The first ten minutes of Swimming Home are genius; and I’m engrossed. The team uses binaural sound to immerse you in the soundscape of (what feels like) your local leisure centre as you walk from reception, to the changing rooms, to the pool. We hear verbatim stories from frequent public pool users – about ordinary pool experiences – and suddenly I’m flooded with memories that I hadn’t dusted off in a very long time. I remember my first swimming classes, the slide that was always out of use at the pool my Mum took me to when I was 7, her teaching me to do a flip in the water – it’s actually quite emotional. At points, an (almost too) soothing, feminine voice feels like it’s coming from inside your own head, and at another point convinces you that they are whooshing around the pipes in your bathroom and eventually coming hurtling out of the tap – it’s compelling, and a testament to some incredible, wildly innovative sound work.
To my disappointment, my connection to the piece was challenged as soon as I was instructed to take my phone and headphones to my (already full) bath; and was gradually severed with every new instruction, each more complicated than the last. Eventually I realised I was so overwhelmed with whether I was following the instruction correctly – plus the inability to ditch the all-encompassing urge to throw my phone violently into the tub, or dunk myself under (electricals and all) – that I had completely missed the last 2 minutes of story-line. From then on, I wasn’t embarking on an epic seafaring adventure or reliving the public pool memories of my childhood – I was just a young woman floating weirdly in the bath, wondering why so many stray, detached hairs were floating in the water with me, and thinking ‘I should really scrub that bit of grout’. And really, I can think like that in my own time.
After drying off, I’m left wishing I’d rebelled against the advised instructions and listened purely through a good quality portable speaker. Some of the effects of the binaural sound may have been lost, sure, but the use of headphones left me downhearted, mourning what mesmerising, transportative escapade I missed out on due to being shackled to electrical equipment. Though, if there’s one major take away from this show, it’s that now when I go to my bathroom, I can’t help but imagine a sentient water being whooshing around the pipes as I pee – which I consider a win.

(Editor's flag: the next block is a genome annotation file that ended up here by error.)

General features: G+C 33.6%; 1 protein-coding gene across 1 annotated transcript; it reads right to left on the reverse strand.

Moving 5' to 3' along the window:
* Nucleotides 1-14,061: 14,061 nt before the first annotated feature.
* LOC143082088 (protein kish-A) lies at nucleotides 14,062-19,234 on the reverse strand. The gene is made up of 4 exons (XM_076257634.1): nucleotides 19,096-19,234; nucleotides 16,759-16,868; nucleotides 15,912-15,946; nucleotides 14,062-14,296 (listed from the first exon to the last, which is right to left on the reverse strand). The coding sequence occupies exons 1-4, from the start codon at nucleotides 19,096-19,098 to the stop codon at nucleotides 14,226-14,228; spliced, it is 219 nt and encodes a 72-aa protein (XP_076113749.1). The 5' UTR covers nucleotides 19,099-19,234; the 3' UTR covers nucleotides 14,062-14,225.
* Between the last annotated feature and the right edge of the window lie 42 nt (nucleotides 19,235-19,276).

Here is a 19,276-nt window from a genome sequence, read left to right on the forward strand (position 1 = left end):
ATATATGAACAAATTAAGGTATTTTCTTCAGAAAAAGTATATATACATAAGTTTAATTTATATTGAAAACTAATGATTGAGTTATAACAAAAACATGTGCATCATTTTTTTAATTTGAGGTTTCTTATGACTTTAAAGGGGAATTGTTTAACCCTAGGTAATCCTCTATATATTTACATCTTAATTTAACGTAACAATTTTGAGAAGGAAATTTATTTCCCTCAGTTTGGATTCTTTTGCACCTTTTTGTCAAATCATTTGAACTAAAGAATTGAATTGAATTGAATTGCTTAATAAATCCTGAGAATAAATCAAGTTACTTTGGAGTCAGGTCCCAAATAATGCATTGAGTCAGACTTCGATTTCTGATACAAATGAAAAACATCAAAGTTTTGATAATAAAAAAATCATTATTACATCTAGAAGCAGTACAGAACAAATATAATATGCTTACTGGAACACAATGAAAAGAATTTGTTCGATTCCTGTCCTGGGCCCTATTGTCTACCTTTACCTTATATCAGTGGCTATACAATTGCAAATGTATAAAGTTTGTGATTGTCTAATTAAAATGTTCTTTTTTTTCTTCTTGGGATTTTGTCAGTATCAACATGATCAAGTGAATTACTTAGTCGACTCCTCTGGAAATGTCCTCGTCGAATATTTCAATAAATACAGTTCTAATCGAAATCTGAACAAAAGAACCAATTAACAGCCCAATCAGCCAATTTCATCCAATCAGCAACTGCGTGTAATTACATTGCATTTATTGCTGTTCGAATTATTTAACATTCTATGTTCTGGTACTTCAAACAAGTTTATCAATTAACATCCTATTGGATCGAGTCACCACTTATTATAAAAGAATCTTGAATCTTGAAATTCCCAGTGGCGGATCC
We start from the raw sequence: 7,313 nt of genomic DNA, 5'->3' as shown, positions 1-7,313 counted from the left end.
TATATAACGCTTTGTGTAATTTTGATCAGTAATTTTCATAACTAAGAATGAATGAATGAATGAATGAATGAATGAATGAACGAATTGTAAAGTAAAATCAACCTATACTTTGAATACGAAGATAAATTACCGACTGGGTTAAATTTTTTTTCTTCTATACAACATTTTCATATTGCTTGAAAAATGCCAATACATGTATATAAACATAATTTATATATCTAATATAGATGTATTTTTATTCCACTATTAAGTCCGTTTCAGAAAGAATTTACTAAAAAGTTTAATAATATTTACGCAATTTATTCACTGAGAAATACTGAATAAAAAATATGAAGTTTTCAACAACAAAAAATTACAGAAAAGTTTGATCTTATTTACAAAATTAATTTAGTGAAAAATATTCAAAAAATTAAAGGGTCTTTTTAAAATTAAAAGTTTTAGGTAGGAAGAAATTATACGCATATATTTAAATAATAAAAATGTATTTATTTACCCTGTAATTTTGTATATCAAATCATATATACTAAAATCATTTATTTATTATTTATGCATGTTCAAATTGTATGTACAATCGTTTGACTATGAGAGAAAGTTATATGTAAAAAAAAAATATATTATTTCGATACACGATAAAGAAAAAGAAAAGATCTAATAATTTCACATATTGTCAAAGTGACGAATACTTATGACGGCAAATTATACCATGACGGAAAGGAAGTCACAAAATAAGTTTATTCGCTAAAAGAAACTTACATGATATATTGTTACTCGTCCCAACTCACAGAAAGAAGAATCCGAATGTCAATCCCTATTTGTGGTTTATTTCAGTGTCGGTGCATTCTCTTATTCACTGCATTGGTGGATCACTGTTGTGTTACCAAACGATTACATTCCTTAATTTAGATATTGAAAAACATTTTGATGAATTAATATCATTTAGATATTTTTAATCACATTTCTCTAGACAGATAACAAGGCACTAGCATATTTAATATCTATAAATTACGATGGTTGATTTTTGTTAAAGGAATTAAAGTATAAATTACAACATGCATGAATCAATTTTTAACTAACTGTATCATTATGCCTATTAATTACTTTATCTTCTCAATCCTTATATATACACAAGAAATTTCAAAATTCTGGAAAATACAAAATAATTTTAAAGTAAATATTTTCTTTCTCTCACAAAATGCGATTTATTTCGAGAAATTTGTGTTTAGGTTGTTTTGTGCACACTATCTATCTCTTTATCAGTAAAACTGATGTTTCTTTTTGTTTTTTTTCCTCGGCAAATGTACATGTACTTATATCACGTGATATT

I have often told friends that I can swim better than I can walk. Growing up in a small town, seldom would you find a more exciting activity. The echoing chamber of cloying chlorinated air, with the glistening water that beckons you in, remains each time a transformative experience for me. “Meditation and water are wedded forever”- words from Herman Melville’s Moby Dick echo in my mind as I sit on the side of my bath, headphones firmly pressed in ears, awaiting Silvia Mercuriali’s autoteatro show Swimiming Home. A little nervous, a lot excited and after taking some rather unflattering photos of myself in my new goggles, I was ready to swim again.
I have a terrible habit of walking into shows without doing any research. I want to be surprised, and too often I’ve been on a website and had a performance spoiled by my curiosity. In retrospect, this was not a good idea with Swimming Home. Should it have been more apparent to me that it was the intention of the creator(s) to confuse and distort the audience in the hopes they lose track of time and space – leaving only a moment to reconsider their relationship with water and their environment – perhaps I would have been more receptive to it. But as it stands, my post-show thoughts mostly remain on the edge of bewilderment (to the point of being uncomfortable). I so wanted to listen and take in the colloquial musings of people’s experiences with swimming, but I was overwhelmed by the feeling that I wasn’t performing the actions correctly. A sultry voice requested I sit on the edge of the bath facing the taps; are my feet in or out of the bath? This same voice suggested we put our fists to our eyes (binocular style) I found myself embarrassed when I had my fists pressed firmly against my face like a sobbing child – and so on.
The moments of complete immersion (no pun intended) for me were those where the instructions were unequivocal. “Turn the tap on” – the words from a tiny, strained voice rang in my head. As the water swilled in my sinks basin, it thanked me for allowing it into the room. Eerie, I thought, but effective! Along with the use of a shampoo cap acting as a boat in your personal sea, there were moments of clarity that allowed for the sort of visualizations that perhaps the creator was hoping for. However, the real issue I saw with this experience was the restriction caused by the constant worry of one’s phone and headphones. Along with the continual reminder to “make sure devices remain dry”, the headphone cord acted as a leash tying me to my physical self and my bathroom. In this way, perhaps the auto teatro medium is not best suited to swimming, or a bathroom at all and in retrospect, a speaker would’ve been far less dangerous and fiddly.
One of the more unexpected outcomes was how the event lingered long after my tub was dry. In much the same way as when you really swim, the process of returning to your day takes a while. Peeling the swimming costume off, never quite towelling yourself enough before quickly pulling your clothes on and contemplating spending a millennia drying your hair with the tiny hair dryers, it certainly reminded me of how much I missed it all. If I am certain of one thing about Swimming Home it is that in one way or another, you’ll reflect on the happiest moments you’ve spent splashing and how fun it will be when we all can again.
You can purchase tickets to Swimming Home directly through Silvia Mercuriali’s website, here. There are multiple show-times a week, and the show is due to run until Wednesday 31st March, 2021.